Savior of All 

Jesus is the only hope we have when we look at the reality of the world we live in today. The second stanza makes the claim that Jesus is above nature. Nature worship is very common among people of all times and places in part because to the beauty God endowed it. The hymn writer continues. 

Fair are the meadows, Fair are the woodlands,
Robed in flowers of blooming spring;
Jesus is fairer, Jesus is purer;
He makes our sorrowing spirit sing  

God's creation is indeed beautiful, but like human beings it has been subjected to sin and brokenness (see Romans 8). All one needs to do is see the headlines in one's news feed to see that this is true.  To depend upon nature to heal us is to put our trust in something mortal like us.To place our hope in Jesus is to hold out for God's healing. The third stanza will continue to show how Jesus is more powerful than the heavens, while the last stanza states: 

Beautiful Savior, Lord of the nations,
Son of God and Son of Man!
Glory and honor, Praise, adoration,
Now and forevermore be Thine!

As Lord of the nations, Jesus is more powerful than any human structure. In my lifetime, which is an historical blink of an eye, I have seen many things that were thought to be permanent come and go. Much of the distress I see in the lives of those whom I serve comes from the fact that jobs, institutions and ways of life thought to be stable were found to be remarkably fragile.  The concept of "disruption" is the contemporary darling of business schools and economists, what is that but the breaking down of that which people formally relied upon. It is why we must re-commit to our faith in the eternal, so we may have strength to help each other deal with the present. 

This Lent we are making an active call to love Christ above all things, and that be doing so we may serve and follow him no matter how uncertain life may seem to be. It is my hope that we can all confess with the apostle Paul "for I know the one in whom I have put my trust, and I am sure that he is able to guard until that day what I have entrusted to him." 2 Timothy 1:12 (NRSV) 

Be blessed
Pastor Knecht 

Saturday, November 2, 2019

Where can I find God's Kingdom?

Jesus begins his ministry with the a simple invitation. “The time is fulfilled, and the kingdom of God has come near; repent, and believe in the good news.”  (Mark 1:15 NRSV) 

I want to talk about where to find God's kingdom rather than when. Many people over the centuries have been focused on the timing of God's Kingdom.   They see that when Jesus uses the word near he was talking about time, but what if Jesus was using the word in its other sense in order to talk about space. What if Jesus meant that the Kingdom of God is close?   It's right here, you can find it if you look.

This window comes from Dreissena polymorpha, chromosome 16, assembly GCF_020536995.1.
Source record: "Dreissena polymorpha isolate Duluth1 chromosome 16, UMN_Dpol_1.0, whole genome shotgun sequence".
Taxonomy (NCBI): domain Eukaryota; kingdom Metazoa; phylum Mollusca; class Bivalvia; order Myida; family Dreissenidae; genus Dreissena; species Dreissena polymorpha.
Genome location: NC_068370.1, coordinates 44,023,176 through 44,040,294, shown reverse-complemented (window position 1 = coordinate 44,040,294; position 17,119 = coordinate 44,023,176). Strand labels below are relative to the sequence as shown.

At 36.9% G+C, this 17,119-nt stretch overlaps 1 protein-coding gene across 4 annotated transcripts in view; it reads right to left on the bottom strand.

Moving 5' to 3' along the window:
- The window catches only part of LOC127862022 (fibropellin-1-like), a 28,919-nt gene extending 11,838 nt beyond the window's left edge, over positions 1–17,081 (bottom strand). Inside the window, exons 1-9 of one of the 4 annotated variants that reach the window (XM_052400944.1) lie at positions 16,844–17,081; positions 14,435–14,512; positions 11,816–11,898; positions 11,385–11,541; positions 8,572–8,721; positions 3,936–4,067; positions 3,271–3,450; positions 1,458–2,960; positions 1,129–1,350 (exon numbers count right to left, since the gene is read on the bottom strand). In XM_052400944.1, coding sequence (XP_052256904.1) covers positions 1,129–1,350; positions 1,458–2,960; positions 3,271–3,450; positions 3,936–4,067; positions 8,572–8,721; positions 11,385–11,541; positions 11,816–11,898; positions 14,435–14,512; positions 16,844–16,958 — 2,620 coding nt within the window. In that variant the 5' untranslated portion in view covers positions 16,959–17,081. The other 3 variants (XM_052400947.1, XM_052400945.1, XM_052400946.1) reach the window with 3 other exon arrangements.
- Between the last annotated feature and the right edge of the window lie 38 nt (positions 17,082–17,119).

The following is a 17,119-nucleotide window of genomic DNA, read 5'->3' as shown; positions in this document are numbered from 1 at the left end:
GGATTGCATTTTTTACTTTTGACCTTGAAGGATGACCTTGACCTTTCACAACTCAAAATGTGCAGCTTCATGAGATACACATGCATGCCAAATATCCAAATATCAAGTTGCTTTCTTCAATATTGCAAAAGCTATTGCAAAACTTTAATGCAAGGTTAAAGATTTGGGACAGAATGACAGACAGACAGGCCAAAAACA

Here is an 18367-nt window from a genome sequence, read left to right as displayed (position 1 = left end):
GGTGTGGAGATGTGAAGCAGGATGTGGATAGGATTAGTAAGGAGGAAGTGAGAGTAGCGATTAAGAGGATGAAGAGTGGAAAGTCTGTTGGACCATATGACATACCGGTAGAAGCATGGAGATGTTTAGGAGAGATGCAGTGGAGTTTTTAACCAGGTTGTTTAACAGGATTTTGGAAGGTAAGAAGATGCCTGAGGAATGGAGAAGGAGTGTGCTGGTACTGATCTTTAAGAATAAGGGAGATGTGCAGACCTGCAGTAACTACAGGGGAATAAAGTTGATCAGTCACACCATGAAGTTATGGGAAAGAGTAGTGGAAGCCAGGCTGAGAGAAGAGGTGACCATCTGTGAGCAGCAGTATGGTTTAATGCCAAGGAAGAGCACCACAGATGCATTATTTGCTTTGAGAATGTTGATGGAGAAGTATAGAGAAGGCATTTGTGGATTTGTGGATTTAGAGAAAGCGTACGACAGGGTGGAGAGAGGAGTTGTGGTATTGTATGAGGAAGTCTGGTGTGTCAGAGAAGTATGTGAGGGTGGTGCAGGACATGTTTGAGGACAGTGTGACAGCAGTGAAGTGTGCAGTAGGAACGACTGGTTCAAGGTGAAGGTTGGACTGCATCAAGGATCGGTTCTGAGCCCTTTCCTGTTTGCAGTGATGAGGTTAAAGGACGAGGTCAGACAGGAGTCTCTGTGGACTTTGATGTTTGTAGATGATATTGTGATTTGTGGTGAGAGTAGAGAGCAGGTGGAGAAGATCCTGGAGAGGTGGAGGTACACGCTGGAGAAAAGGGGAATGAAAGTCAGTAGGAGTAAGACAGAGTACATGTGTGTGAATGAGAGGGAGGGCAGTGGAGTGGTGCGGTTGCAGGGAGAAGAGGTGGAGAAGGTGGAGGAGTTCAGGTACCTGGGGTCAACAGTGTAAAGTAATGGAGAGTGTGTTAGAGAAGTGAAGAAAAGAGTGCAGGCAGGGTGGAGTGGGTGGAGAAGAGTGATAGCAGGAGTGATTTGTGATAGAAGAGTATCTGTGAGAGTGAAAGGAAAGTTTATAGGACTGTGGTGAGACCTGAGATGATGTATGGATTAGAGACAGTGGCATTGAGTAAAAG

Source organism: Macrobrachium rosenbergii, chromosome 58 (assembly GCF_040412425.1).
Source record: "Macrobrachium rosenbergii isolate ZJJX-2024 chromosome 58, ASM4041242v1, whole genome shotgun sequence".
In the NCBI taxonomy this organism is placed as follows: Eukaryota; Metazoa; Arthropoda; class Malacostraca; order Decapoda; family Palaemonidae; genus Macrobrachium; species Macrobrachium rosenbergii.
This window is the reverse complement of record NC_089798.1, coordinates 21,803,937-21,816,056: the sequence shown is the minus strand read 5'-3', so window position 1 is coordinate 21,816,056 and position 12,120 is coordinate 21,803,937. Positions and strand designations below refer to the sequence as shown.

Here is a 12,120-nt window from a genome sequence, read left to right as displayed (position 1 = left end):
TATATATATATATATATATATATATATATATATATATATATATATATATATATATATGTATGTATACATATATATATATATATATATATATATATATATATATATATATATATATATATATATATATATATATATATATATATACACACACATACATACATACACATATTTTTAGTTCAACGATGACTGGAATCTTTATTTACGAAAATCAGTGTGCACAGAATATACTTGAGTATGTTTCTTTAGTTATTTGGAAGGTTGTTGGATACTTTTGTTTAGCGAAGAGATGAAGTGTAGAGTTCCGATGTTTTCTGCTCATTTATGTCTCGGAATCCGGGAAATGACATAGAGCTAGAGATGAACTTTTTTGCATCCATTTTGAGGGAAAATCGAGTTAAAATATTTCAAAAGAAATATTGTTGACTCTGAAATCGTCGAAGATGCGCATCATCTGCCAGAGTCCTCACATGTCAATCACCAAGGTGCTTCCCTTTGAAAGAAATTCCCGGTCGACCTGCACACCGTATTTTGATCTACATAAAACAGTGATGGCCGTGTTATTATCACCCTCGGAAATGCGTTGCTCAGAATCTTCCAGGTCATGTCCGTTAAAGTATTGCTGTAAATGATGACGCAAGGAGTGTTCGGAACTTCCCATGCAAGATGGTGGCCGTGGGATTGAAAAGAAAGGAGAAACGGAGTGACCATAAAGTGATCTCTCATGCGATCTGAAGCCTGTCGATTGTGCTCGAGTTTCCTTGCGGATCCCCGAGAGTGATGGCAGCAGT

Since the earliest gathering of the church the core Christian confession about Christ is that "Jesus is Lord."  He is the king.   As Jesus debates with Pilate in the Gospel of John, one of the things that Pilate seems to misunderstand is where Jesus is the King of.   For Pilate the Roman politician the only reason anyone could claim to be a king is because they actually have a kingdom.  Jesus replies  “My kingdom is not from this world” (John 18:36 NRSV)  The grammar matters; Jesus speaks about the kingdom in present tense, therefore it already exists.  You may well ask,  if as Jesus says. his kingdom is not from this world, then how can it be close to us spatially? 

When Jesus spoke about God's kingdom being not from this world he appears to be explaining that the nature of it is different than anything else we experience in this life.  We can infer this because Jesus himself asks a rhetorical question about God's kingdom   “With what can we compare the kingdom of God, or what parable will we use for it?" (Mark 4:30 NRSV) He then uses a variety of parables from a variety of life experiences to help us grasp the mystery.  It is the fact that God's kingdom is such a singular phenomenon that we might miss where we can actually find it.

One thing we can not do is bring about the kingdom on our terms.  We must find the kingdom on God's terms.   It is God who gives the kingdom.   A parable such as the seed growing secretly points this out.  "The kingdom of God is as if someone would scatter seed on the ground, and would sleep and rise night and day, and the seed would sprout and grow, he does not know how." (Mark 4:26-27 NRSV)

Some may say that we can not find it in this life, it is in the afterlife.   But when I read a verse such as   “No one who puts a hand to the plow and looks back is fit for the kingdom of God.” (Luke 9:62 NRSV) this limited view of the kingdom seems to make little sense.   Instead, from my reading of the Gospels I see that kingdom includes both this life and the next.   The next life, like this life is a component of God's kingdom.  So, part of the good news of the kingdom is that we do not have to wait until we die to see it.